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DEMISE OF A FATHER----A SHORT STORY OF SOCIAL PROBLEMS!
Sanket was attentively listening to the TV news report on creation of artificial male sperm in the laboratory by a team of scientists from New Castle University of England and ‘North East England Stem Cell Institute’. The report had claimed that the male sperm was created artificially in the laboratory from a stem cell taken from the arm of a man. This sperm could be injected in the women to fertilize an egg, thus cutting out the requirement of male partner for producing a child. Sanket began to wonder on the social implications of such a child. Did it mean the end of the institute of marriage? Is it the demise of the word ‘father’? What would be the status of children born from such artificial male sperms? Will they be called ‘bastards’? As he was pondering about it, his phone began to ring.
It was a long distance call to Sanket from his younger brother, Sandeep in Chandigarh, India where he was working with PGI as a junior doctor, after completing his internship there. Sandeep and his mother had been staying in Chandigarh after Sanket had left for USA in the year 2005. Earlier they had lived at Ludhiana with their mother. They had come to Ludhiana from Delhi in 1995, after their father had suddenly left them.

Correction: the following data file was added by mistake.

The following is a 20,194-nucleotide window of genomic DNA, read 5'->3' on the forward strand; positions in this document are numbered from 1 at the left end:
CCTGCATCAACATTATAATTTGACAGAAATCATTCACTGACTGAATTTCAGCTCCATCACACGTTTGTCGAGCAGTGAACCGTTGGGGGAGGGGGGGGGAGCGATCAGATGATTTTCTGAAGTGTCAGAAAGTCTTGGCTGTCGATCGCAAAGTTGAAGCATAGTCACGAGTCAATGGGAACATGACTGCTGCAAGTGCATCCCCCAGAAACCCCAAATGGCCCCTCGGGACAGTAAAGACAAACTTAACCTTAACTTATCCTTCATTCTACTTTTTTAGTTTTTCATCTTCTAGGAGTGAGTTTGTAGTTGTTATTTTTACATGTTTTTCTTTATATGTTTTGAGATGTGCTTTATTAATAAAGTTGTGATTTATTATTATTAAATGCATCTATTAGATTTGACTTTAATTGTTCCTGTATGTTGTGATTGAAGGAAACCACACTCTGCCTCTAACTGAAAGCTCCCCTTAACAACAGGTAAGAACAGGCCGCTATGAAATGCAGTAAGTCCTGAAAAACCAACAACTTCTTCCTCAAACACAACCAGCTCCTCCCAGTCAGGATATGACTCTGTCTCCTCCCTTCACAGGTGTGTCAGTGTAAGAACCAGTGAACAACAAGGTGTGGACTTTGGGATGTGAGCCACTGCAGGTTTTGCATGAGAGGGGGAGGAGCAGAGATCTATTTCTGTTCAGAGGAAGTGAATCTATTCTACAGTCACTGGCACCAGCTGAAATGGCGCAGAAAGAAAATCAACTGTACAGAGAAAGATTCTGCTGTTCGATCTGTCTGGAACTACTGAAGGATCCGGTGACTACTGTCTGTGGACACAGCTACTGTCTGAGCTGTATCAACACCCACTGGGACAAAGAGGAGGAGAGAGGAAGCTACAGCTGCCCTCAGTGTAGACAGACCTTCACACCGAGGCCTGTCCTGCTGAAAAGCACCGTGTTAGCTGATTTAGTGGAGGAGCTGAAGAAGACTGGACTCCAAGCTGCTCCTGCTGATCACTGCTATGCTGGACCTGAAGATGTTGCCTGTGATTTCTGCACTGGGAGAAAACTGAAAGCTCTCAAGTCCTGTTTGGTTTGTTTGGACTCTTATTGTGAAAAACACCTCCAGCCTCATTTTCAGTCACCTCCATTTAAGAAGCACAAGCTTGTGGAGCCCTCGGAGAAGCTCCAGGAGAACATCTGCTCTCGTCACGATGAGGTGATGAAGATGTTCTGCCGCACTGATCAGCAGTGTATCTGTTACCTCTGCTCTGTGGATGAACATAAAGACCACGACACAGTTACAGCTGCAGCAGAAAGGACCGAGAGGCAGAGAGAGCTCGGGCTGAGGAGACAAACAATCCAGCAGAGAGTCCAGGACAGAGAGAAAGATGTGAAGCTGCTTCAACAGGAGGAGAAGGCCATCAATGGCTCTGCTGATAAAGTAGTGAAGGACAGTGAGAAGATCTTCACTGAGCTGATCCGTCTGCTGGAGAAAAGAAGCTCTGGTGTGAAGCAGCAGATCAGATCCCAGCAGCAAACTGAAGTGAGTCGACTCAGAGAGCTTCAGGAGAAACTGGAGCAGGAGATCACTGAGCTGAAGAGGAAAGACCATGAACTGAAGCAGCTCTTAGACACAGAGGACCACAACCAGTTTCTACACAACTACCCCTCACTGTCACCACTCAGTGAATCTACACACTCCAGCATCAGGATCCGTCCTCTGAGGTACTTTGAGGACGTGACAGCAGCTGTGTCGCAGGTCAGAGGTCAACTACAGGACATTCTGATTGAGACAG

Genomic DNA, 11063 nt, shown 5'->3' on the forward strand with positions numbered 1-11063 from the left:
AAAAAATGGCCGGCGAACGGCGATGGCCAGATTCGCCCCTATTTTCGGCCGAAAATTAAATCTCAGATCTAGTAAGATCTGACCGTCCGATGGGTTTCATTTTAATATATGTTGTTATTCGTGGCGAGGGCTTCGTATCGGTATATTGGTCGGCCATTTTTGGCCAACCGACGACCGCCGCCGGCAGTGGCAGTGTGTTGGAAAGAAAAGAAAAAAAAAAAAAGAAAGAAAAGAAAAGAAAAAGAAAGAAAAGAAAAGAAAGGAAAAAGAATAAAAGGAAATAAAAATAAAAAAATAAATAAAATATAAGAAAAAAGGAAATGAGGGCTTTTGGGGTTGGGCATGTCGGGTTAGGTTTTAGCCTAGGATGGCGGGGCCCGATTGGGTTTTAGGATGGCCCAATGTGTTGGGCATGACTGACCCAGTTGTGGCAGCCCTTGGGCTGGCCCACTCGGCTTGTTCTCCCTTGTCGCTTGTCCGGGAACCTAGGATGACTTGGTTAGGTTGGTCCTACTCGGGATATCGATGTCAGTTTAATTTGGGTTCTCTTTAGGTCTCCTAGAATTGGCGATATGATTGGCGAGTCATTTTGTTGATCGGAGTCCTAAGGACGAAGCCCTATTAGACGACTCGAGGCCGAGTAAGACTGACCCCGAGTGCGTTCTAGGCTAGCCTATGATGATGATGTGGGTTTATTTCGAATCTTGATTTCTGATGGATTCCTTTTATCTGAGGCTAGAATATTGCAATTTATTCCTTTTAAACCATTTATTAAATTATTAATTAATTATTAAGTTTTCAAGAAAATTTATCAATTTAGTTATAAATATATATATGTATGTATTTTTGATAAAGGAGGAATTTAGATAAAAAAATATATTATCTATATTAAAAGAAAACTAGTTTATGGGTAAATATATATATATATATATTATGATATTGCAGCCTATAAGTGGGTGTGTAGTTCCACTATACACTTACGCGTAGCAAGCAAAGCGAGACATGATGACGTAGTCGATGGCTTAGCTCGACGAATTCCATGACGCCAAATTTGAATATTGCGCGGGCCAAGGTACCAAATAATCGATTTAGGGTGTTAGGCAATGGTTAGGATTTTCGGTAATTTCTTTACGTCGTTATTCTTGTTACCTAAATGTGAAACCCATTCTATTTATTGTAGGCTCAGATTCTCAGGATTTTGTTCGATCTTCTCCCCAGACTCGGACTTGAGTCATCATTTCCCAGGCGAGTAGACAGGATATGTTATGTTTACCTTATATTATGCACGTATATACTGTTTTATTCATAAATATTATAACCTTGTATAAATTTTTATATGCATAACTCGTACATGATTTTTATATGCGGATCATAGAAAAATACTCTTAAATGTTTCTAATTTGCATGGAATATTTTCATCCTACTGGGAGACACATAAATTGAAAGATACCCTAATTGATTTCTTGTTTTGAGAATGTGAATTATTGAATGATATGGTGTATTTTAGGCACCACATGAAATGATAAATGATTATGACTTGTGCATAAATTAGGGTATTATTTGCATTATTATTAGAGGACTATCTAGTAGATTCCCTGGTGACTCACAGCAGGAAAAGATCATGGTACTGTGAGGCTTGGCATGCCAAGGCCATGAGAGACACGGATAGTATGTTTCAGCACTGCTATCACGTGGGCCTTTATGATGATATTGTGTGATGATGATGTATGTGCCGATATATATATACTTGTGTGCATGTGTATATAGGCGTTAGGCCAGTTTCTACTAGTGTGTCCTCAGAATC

Sanket replied, “Hullo, yea, Sandeep. What’s up? What is this news about artificial male sperm?”
Sandeep: It is a latest revolution in human reproduction. In times to come, the word ‘father’ will bloody disappear from the human dictionary.
Sanket: Don’t be so rash with your judgment. It has got a lot of moral, ethical and social repercussions on society.
Sandeep: Damn these moral and social ethics, brother.
Sanket: Any way—forget it. What else is happening?
Sandeep: Nothing much except that same old thing----that lady had come”
Sanket: Which lady---oh --- our Step mom---what does she want?
Sandeep: She was pleading to get Mr. Satish admitted in PGI for treatment.
Sanket: Come on Sandeep. Don’t call him Mr. Satish---after all he is our father.
Sandeep: No brother, I don’t think I would ever accept him as my father-----He is no more than a bloody ‘stem cell donor’--------to me he will remain Mr. Satish.
Sanket: Relax Sandeep. Cool down. Show some compassion.
Sandeep: No brother—not for this ‘baaaastard’------never.
The word ‘bastard’ sent an electric current through Sanket and he was in flash back--------He was no more replying to Sandeep---------after some hullo- hullo at the other end the phone was disconnected----------Sanket had got lost in his thoughts.